A series of false characterizations of a Democratic memorandum concerning Supreme Court nominee Judge Samuel A. Alito Jr. advanced by MSNBC host Chris Matthews on October 31 continued to reverberate in the media echo chamber on November 1. Media Matters for America documented Matthews's falsehoods on November 1.
Nationally syndicated radio host Rush Limbaugh, MSNBC contributor and former Republican presidential candidate Pat Buchanan, and Matthews himself all repeated the false claim that Democrats were attacking Alito on the basis of his ethnic background and accusing Alito of leniency toward the Mafia. Buchanan and Limbaugh took the falsehood even further, accusing Democrats of suggesting that Alito was connected to the mob.
On October 31, the day of Alito's nomination, Matthews claimed during MSNBC's live coverage that a Democratic memorandum, available here, accused Alito of being "lenient on the mob" and that the party was "going after [Alito's] ethnicity [as] an Italian-American." Later that day on MSNBC's Hardball, he claimed that the supposed "attack sheet" accused Alito of being "lenient on the mob" during a 1988 criminal trial against 20 members of the Lucchese crime family in New Jersey. Alito, then a U.S. attorney, prosecuted the case, in which all 20 defendants were acquitted of 77 criminal charges and the defense called no witnesses.
In fact, the memorandum made no claim about Alito's treatment of the suspects in the case and made no mention of his ethnicity; the memo pointed out simply that Alito failed to win a conviction and that an Associated Press news article that appeared in the Chicago Tribune at the time described the loss as a "stunning defeat" for the government.
Matthews's false claims about the memo were echoed on several conservative weblogs and the Republican National Committee's website. On November 1, the baseless accusations made their way further into the media, helped along once more by Matthews himself on Hardball, by Buchanan on MSNBC's Imus in the Morning, and by Limbaugh on his radio show.
During an interview with Republican National Committee chairman Ken Mehlman, Matthews claimed that Democrats had made the 1988 case their "No. 1 concern." He continued, "They're out there saying this Italian-American guy is too weak on the mob." As Media Matters noted on November 1, it was Matthews who injected ethnicity into the discussion about the memo, which makes no claim about Alito's treatment of the mob.
Buchanan went a step further in a telephone interview on host Don Imus's show, saying that "one of these Democratic groups" was advancing the notion that "Italian folks are somehow mobbed up and things like that."
Limbaugh made a similar claim on his radio show while playing clips from Matthews's October 31 Hardball interview with Democratic National Committee chairman Howard Dean: "Now they're going after Alito. 'Maybe he's got mob ties!' That's the purpose of the document. 'Maybe he's got mob ties. Alito? Scalito? Lucchese? Maybe he let these guys off, maybe he didn't try them; maybe he's got mob ties.' "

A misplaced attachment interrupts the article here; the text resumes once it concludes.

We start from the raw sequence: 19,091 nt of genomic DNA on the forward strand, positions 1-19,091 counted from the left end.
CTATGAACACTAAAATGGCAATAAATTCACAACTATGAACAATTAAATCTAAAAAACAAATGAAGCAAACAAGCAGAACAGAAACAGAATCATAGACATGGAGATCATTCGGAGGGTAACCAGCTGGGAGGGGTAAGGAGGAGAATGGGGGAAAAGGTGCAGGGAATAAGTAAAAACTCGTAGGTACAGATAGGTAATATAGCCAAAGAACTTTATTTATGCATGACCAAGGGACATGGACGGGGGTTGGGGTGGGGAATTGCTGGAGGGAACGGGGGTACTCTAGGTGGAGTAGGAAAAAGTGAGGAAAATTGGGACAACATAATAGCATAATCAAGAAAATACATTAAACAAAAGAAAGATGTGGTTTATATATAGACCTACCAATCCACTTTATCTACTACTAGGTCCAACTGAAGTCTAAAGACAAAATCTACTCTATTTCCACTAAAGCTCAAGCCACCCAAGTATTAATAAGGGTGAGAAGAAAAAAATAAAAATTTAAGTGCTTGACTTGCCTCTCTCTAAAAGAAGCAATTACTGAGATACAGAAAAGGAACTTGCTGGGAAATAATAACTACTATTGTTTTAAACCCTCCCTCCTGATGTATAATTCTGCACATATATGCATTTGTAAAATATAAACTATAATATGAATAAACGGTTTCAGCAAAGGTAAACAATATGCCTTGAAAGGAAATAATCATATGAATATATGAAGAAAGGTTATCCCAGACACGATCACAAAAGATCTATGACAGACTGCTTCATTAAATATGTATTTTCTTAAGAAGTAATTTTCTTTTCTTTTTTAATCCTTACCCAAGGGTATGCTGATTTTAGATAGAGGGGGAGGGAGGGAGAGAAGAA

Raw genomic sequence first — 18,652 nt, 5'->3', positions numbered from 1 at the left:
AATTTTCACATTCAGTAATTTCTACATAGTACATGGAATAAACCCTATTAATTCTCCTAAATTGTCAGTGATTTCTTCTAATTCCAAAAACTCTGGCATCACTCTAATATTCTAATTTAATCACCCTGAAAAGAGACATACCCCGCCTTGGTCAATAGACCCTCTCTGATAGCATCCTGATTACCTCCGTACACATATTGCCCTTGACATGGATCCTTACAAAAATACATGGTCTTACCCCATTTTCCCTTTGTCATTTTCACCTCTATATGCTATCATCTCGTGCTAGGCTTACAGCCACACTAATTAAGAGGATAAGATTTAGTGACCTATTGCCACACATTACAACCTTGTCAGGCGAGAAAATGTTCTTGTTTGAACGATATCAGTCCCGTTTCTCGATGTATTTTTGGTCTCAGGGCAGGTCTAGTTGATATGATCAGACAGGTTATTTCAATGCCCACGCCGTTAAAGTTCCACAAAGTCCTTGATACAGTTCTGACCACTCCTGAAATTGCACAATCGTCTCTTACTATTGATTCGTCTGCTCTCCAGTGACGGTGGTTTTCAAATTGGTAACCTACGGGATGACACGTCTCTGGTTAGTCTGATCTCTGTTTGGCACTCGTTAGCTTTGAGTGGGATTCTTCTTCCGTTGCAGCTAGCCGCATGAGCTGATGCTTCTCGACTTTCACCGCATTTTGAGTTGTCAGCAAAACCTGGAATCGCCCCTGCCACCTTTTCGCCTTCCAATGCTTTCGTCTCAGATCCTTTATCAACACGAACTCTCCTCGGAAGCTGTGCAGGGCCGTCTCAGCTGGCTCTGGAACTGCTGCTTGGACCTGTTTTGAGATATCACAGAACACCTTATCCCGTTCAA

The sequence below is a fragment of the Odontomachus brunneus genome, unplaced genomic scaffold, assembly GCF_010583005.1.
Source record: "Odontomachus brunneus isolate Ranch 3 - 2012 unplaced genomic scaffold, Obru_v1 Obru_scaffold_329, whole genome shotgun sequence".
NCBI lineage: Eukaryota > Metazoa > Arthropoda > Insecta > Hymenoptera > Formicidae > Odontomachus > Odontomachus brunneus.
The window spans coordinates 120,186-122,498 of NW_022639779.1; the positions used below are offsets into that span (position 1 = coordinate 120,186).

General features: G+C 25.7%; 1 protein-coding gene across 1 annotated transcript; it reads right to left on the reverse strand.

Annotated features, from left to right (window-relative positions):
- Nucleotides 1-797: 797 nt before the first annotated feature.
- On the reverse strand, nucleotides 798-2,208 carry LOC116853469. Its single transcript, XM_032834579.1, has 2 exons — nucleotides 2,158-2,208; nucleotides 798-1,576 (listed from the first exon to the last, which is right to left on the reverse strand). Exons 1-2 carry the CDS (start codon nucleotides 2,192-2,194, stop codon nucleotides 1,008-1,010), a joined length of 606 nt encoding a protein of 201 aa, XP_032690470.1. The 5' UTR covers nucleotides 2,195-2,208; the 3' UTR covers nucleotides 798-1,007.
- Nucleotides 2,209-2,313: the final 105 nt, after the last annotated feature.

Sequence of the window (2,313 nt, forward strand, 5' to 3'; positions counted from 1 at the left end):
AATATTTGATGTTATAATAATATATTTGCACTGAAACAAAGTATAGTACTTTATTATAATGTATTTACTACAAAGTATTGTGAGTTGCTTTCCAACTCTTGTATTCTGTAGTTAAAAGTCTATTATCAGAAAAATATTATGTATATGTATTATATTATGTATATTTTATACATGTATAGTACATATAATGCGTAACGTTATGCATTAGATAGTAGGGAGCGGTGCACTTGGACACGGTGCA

From the November 1 edition of MSNBC's Hardball with Chris Matthews:
MATTHEWS: Let me ask you about something you will like to talk about. Yesterday, the Democratic party responded within minutes -- or not the party, I should say Democrats responded, as I'm informed -- responded within minutes to the nomination of Sam Alito by issuing a report that said that one of the things he has done wrong in his career was, he wasn't tough enough on the mob back in 1988 in a case involving a mob family in New Jersey. Do you think that's playing a little ethnic politics? How would you size that up? That they donned that as their No. 1 concern. Here's what they said, some strong stuff.
MEHLMAN: I was pretty surprised to see that as the first thing they put out. I'm not sure what the motivation was. One thing I know, they don't want to talk about Sam Alito's credentials. They don't want to talk about all the good things they said about him.
MATTHEWS: They're out there saying this -- the Italian-American guy is too weak on the mob. Give me a break. They're weak as they come.
From the November 1 edition of MSNBC's Imus in the Morning:
BUCHANAN: And one of these Democratic groups came out and said, you know, he's -- he was soft on the mob in New Jersey. And the whole idea that, you know, that Italian folks are somehow mobbed up and things like that --
DON IMUS (host): Uh huh, yeah.
BUCHANAN: -- that imputation was out there. I think that is stupid.
From the November 1 broadcast of The Rush Limbaugh Show:
LIMBAUGH: You notice how wishy-washy these Dems are on prosecutors? Prosecutor comes along and indicts Scooter Libby, they love! Why, that's "a prosecutor's prosecutor." Now all of a sudden here's Alito, who the Democrats have voted for a hundred to zip twice in the U.S. Senate. He's a lousy prosecutor! Now they're going after -- "Maybe he's got mob ties." That's the purpose of the document. "Maybe he's got mob ties. Alito? Scalito? Lucchese? Maybe he let these guys off, maybe he didn't try them; maybe he's got mob ties." I mean, let this stuff flow from their lips, folks. Let it just keep flowing.